Urban Art Festival Amsterdam is back for its 6th edition with a diverse programme of exhibitions and side events that showcase the best of street/urban art today. From canvas paintings and sculptures, to mural paintings and live paintings, the public is invited to explore the political and ideological aspects of urban art as reflected through the work of more than 50 international and local urban contemporary artists.
Since its inception back in 2010 by Urban Art Now and R.U.A (Reflexo on Urban Art) two Amsterdam based non-profit organizations, Urban Art Festival Amsterdam has developed into the largest urban contemporary and street art festival in Amsterdam. Every year an eclectic selection of the best globally emerging and established urban artists come to Amsterdam in order to introduce socially relevant thematic subjects and new art forms into the country. Artists and audience become part of a creative dialogue and reflection about themselves and the perception of the world around them.
From the 18th of October until the beginning of December, Amsterdam transforms into an urban/street art hub with various events spread throughout the city. With exhibitions, masterclasses, street art tours, expert panels and their famous street art market (with free entrance for the most) Urban Art Festival offers many choices for those interested to dive into the world of street art.
I had the great pleasure to attend the exhibition ‘’The Art of Painting’’ (official part of the famous Amsterdam Dance Event) currently on view at the monumental warehouse space of Van Gendthallen, at the Eastern part of Amsterdam, and I share this experience with you.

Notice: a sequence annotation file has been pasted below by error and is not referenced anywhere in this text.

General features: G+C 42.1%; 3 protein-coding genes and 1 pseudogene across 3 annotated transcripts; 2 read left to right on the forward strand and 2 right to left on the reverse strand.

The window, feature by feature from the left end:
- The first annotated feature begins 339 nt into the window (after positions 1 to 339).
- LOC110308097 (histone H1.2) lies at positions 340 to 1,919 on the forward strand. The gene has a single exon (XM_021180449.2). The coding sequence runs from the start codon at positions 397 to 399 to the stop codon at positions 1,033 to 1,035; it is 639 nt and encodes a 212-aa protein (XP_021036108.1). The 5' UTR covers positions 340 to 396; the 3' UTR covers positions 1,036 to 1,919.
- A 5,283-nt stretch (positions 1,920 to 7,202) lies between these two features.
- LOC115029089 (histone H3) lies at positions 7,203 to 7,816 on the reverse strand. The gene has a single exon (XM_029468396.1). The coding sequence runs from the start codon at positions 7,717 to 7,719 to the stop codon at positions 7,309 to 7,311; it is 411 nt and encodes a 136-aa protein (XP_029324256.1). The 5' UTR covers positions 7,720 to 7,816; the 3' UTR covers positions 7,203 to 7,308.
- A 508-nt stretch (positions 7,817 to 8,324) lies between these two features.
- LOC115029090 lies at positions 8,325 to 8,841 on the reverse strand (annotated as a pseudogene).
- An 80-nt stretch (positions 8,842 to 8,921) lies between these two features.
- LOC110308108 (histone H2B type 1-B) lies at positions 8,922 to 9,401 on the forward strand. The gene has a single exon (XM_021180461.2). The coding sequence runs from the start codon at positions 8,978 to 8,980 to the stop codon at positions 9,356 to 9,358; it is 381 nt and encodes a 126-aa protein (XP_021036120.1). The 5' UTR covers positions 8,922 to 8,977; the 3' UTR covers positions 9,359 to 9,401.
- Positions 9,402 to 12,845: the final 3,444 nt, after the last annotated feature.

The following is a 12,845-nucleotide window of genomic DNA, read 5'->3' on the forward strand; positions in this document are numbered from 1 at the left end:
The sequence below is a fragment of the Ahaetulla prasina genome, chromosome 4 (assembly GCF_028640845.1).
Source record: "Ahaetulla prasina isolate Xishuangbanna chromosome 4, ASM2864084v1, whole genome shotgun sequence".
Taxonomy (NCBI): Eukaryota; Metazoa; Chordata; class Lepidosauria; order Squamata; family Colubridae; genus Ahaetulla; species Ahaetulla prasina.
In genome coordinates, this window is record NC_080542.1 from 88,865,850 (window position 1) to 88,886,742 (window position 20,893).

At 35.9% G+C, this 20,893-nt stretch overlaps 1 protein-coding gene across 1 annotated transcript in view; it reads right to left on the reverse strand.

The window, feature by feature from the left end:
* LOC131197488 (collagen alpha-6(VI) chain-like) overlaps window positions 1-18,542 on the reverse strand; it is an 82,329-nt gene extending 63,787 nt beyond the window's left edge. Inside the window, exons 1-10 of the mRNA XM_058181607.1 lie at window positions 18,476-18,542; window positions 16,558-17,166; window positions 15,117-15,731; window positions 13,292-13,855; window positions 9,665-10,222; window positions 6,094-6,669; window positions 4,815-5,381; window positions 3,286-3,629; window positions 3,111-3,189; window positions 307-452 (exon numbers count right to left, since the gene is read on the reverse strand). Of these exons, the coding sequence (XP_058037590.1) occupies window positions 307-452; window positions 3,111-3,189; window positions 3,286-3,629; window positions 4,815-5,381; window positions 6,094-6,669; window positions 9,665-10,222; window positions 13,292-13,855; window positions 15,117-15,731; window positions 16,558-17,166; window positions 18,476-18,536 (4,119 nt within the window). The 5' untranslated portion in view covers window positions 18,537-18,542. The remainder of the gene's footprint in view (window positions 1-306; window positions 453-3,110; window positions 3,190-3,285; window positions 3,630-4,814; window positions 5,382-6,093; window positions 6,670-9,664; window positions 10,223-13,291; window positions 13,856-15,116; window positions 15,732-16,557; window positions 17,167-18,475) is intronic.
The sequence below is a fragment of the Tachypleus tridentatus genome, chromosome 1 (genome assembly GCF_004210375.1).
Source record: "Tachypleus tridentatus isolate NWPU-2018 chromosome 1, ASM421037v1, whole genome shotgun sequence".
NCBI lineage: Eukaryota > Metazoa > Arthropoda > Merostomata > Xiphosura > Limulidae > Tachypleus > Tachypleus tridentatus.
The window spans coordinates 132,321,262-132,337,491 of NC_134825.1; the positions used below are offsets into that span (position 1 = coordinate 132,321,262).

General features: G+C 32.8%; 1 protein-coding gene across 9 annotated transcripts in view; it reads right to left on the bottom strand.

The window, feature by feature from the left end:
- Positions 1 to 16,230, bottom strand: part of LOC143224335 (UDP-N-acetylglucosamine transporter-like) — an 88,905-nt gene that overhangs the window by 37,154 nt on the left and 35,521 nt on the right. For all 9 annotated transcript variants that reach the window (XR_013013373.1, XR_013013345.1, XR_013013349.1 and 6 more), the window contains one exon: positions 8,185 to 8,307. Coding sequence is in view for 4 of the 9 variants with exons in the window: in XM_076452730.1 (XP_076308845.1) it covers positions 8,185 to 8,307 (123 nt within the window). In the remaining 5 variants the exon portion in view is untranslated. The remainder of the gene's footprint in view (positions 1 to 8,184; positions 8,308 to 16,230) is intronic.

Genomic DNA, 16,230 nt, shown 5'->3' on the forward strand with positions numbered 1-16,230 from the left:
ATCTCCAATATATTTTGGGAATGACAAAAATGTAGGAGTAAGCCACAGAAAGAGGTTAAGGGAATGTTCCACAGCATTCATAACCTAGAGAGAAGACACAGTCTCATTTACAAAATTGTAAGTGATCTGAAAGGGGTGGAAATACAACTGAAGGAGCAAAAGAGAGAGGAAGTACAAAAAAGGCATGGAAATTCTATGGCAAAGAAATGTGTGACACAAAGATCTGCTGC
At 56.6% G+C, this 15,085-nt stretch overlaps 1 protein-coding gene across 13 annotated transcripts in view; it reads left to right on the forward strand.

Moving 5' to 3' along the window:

Reaching the main exhibition space, I found myself standing among colourful street art artworks of different dimensions. If you haven’t visited Van Gendthallen in Amsterdam, it is not easy to understand the atmosphere it creates when you are inside it. A historical warehouse, with light spreading throughout its interior via its glass roof and walls covered with graffiti art, canvas and mural paintings.
Artists from the Netherlands, Italy, Russia, France, Denmark, Brazil, Spain, United Kingdom and more, most of them with academic education in classical painting, merge classical techniques, processes and mediums such as research, modelling, sketching, oil and acrylics. The exhibition is a study on how contemporary urban artists engage classical painting techniques into their work process. Some of these artists are Cranio, Gomad, Klaas Lageweg, Ottograph, Skount, Kram, Roby Marciano, Karski, Ard Doko, Bazinato and Artez.
To my great surprise, five Greek artists (Kez, Pupet, Apset, Sive and Taxis) were among the artists on display and I had the opportunity to have a small talk with one of them Yiorgos Kez (Kez) who shared with me some information behind his work and the importance of being part of Urban Art Festival 2017.
Can you share with us some information about your background? Studies? Where you were born? First artistic encounters?
I was born and I live in Athens. I started to work with graffiti in 1997. For around five years I had to stop though, because I left Athens for studies. In Kavala where I was studying, I made my first mural painting along with some friends at the Technological Institute of Kavala, as part of an annual cultural festival that takes place there.